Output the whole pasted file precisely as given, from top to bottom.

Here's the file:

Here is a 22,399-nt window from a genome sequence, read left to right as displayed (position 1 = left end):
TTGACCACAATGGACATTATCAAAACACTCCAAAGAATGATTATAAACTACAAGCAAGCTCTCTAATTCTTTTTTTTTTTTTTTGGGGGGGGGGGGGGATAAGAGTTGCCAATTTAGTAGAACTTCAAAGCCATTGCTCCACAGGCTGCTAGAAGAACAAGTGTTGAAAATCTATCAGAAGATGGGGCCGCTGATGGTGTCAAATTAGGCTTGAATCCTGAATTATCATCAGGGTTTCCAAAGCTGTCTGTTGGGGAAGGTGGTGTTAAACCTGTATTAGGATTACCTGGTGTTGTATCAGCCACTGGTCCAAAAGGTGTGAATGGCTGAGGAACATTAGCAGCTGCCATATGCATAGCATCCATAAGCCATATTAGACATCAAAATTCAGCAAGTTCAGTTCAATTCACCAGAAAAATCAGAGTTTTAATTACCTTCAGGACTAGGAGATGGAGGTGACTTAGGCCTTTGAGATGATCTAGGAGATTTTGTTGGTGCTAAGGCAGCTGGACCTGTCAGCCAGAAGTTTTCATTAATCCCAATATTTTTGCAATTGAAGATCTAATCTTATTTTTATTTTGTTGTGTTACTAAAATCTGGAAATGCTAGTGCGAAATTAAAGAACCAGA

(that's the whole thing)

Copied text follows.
Here is a 22,399-nt window from a genome sequence, read left to right as displayed (position 1 = left end):
TTGACCACAATGGACATTATCAAAACACTCCAAAGAATGATTATAAACTACAAGCAAGCTCTCTAATTCTTTTTTTTTTTTTTTGGGGGGGGGGGGGGATAAGAGTTGCCAATTTAGTAGAACTTCAAAGCCATTGCTCCACAGGCTGCTAGAAGAACAAGTGTTGAAAATCTATCAGAAGATGGGGCCGCTGATGGTGTCAAATTAGGCTTGAATCCTGAATTATCATCAGGGTTTCCAAAGCTGTCTGTTGGGGAAGGTGGTGTTAAACCTGTATTAGGATTACCTGGTGTTGTATCAGCCACTGGTCCAAAAGGTGTGAATGGCTGAGGAACATTAGCAGCTGCCATATGCATAGCATCCATAAGCCATATTAGACATCAAAATTCAGCAAGTTCAGTTCAATTCACCAGAAAAATCAGAGTTTTAATTACCTTCAGGACTAGGAGATGGAGGTGACTTAGGCCTTTGAGATGATCTAGGAGATTTTGTTGGTGCTAAGGCAGCTGGACCTGTCAGCCAGAAGTTTTCATTAATCCCAATATTTTTGCAATTGAAGATCTAATCTTATTTTTATTTTGTTGTGTTACTAAAATCTGGAAATGCTAGTGCGAAATTAAAGAACCAGA